Nokia “mistakenly” sent customer data to China, the European telecoms giant has admitted, following the announcement of an investigation by the Finnish data protection watchdog into the allegations of a possible breach of data rules.
Nokia released a statement on Friday (22 March) saying that it had erroneously included the device activation software for phones meant to be sold in China in a “single batch of Nokia 7 Plus phones,” intended to be sold elsewhere.
“Due to this mistake,” Nokia said, “these devices were erroneously trying to send device activation data to a third party server.”
The company added that the data sent in mistake “was never processed, and no person could have been identified based on this data.”
The Finnish data protection ombudsman said last week he would investigate the claims that there may have been breaches that involved “personal information”. Speaking to Reuters, Reijo Aarnio announced that he would look into the allegations to identify if any potential violations have a “legal justification.”
The news comes as EU regulators seek to fortify cybersecurity standards with regards to 5G telecoms equipment, a subject that has beset policymakers in Brussels over wider concerns surrounding the Chinese telecoms giant, Huawei, and the potential vulnerabilities in their hardware.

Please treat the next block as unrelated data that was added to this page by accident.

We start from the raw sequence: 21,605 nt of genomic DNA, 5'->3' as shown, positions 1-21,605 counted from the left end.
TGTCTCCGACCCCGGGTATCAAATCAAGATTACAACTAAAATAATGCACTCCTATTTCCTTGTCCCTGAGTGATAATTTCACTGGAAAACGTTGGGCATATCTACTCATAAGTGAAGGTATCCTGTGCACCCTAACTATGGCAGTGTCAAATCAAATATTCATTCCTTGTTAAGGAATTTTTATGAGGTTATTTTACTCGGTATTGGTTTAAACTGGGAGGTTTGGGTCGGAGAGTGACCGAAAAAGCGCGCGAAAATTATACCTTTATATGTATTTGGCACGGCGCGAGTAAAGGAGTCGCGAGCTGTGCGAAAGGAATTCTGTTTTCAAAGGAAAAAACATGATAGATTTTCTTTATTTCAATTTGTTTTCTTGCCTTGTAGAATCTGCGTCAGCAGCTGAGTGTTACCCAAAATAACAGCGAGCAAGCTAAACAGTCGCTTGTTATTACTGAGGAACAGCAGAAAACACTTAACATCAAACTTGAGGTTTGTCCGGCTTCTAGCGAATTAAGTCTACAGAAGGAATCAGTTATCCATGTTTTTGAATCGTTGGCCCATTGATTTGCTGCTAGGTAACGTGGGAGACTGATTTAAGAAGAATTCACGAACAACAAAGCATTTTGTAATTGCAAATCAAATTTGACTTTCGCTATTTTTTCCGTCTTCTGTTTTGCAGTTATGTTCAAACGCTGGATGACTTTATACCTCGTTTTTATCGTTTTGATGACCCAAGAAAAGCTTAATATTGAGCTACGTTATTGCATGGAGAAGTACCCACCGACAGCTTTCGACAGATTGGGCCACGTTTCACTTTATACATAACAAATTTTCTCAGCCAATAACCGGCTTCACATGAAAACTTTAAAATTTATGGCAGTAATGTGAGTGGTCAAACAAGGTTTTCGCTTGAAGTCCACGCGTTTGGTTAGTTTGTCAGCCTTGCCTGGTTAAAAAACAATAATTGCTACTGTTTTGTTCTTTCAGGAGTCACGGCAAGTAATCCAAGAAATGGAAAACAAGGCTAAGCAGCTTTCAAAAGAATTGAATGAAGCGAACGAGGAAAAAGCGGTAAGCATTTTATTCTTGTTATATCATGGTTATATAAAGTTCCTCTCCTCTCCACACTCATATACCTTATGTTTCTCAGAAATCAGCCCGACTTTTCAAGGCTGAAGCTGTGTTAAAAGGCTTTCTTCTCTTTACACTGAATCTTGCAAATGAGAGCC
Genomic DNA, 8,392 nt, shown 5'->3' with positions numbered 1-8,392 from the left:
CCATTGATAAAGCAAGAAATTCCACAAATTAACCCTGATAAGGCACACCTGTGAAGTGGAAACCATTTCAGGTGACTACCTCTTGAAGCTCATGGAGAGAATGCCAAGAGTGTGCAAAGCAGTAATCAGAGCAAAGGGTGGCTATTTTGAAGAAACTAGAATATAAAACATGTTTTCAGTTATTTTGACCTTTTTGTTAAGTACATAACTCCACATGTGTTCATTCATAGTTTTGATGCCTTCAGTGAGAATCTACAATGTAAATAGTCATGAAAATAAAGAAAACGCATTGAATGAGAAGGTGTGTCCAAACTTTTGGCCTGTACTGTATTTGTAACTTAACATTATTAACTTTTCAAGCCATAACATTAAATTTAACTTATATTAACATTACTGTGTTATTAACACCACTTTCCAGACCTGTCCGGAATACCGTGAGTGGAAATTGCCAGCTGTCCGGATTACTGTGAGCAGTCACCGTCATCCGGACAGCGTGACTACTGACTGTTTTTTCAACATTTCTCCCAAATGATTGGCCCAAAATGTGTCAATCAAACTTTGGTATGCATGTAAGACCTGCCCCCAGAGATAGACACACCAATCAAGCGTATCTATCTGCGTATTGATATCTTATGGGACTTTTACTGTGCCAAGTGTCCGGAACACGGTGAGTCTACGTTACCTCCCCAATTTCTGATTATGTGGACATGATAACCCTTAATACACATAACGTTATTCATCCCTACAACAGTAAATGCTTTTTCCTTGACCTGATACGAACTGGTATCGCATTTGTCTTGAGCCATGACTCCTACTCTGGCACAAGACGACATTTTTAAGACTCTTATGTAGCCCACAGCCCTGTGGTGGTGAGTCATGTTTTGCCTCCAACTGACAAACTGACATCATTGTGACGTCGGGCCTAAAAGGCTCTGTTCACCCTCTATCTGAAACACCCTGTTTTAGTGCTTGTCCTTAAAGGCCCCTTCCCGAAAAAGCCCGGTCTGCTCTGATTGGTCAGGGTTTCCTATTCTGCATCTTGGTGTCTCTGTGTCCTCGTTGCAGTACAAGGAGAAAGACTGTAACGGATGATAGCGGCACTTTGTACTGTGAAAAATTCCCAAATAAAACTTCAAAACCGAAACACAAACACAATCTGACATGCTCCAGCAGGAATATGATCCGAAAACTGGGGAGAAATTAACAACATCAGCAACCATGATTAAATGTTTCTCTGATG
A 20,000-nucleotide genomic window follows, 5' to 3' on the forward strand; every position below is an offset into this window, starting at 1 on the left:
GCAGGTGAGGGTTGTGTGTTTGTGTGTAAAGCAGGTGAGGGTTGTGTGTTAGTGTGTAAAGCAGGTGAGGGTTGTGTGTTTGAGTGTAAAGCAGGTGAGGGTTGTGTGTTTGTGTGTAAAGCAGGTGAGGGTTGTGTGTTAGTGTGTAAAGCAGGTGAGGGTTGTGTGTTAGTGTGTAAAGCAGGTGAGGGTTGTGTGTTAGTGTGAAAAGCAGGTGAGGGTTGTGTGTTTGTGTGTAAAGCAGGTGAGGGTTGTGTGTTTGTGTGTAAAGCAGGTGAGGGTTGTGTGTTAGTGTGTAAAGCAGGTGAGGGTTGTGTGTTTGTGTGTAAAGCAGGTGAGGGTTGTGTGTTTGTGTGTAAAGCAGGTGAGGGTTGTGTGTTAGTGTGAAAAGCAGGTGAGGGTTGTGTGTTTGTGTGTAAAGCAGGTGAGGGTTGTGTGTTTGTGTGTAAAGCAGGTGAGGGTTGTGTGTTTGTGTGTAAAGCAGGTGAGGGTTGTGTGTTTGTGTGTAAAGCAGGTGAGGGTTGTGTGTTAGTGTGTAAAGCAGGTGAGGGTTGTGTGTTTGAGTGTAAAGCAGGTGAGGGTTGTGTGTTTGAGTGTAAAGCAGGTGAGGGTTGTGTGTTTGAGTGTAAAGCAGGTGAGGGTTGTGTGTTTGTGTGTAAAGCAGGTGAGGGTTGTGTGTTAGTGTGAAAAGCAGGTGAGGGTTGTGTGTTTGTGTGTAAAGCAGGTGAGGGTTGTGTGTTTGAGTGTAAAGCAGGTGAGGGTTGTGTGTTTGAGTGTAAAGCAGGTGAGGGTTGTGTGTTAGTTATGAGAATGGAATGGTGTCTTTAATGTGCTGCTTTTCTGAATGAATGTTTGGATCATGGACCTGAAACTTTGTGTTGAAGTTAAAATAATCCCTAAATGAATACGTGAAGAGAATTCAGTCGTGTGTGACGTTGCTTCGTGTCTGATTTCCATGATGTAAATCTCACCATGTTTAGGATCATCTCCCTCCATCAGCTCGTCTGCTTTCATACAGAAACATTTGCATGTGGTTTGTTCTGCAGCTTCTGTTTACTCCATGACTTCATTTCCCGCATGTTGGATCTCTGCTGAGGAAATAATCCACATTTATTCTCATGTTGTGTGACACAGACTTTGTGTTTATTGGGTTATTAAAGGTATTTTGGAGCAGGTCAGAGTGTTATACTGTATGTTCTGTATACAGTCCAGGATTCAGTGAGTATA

On Tuesday, the European Commission is set to urge EU member states to implement measures to better tackle cybersecurity risks by using tools made available as part of two of the EU’s landmark legislation on cybersecurity: the 2016 directive on the security of network and information systems, and the recently adopted Cybersecurity Act.
The EU has been under pressure from the US in recent months to sever its ties with Huawei over allegations that the company’s equipment could be used for espionage.
But reports suggest that the European Commission will not seek to enforce or recommend any form of a ban against Huawei, but will rather aim to substantiate a common EU approach to security risk concerning 5G networks.
Recently, German Chancellor Angela Merkel said Berlin would consult Washington about using Huawei equipment, although, she said, “we will define standards for ourselves”. This prompted US General Curtis Scaparrotti, NATO’s Supreme Allied Commander in Europe, to respond that the Alliance may cut communications with its German counterparts should Berlin decide to collaborate with Huawei.
In addition, during last week’s EU council summit, French President Emmanuel Macron said there had been a “European awakening” about potential Chinese dominance on the continent, which can be seen as being led by Huawei’s authority in the 5G marketplace.
The Chinese telecoms giant have meanwhile come out on the defensive.
“We are part of the solution, not the problem,” a Huawei spokesperson told EURACTIV. “Cybersecurity is an issue which needs to be addressed across the industry and regulators.”
[Edited by Zoran Radosavljevic]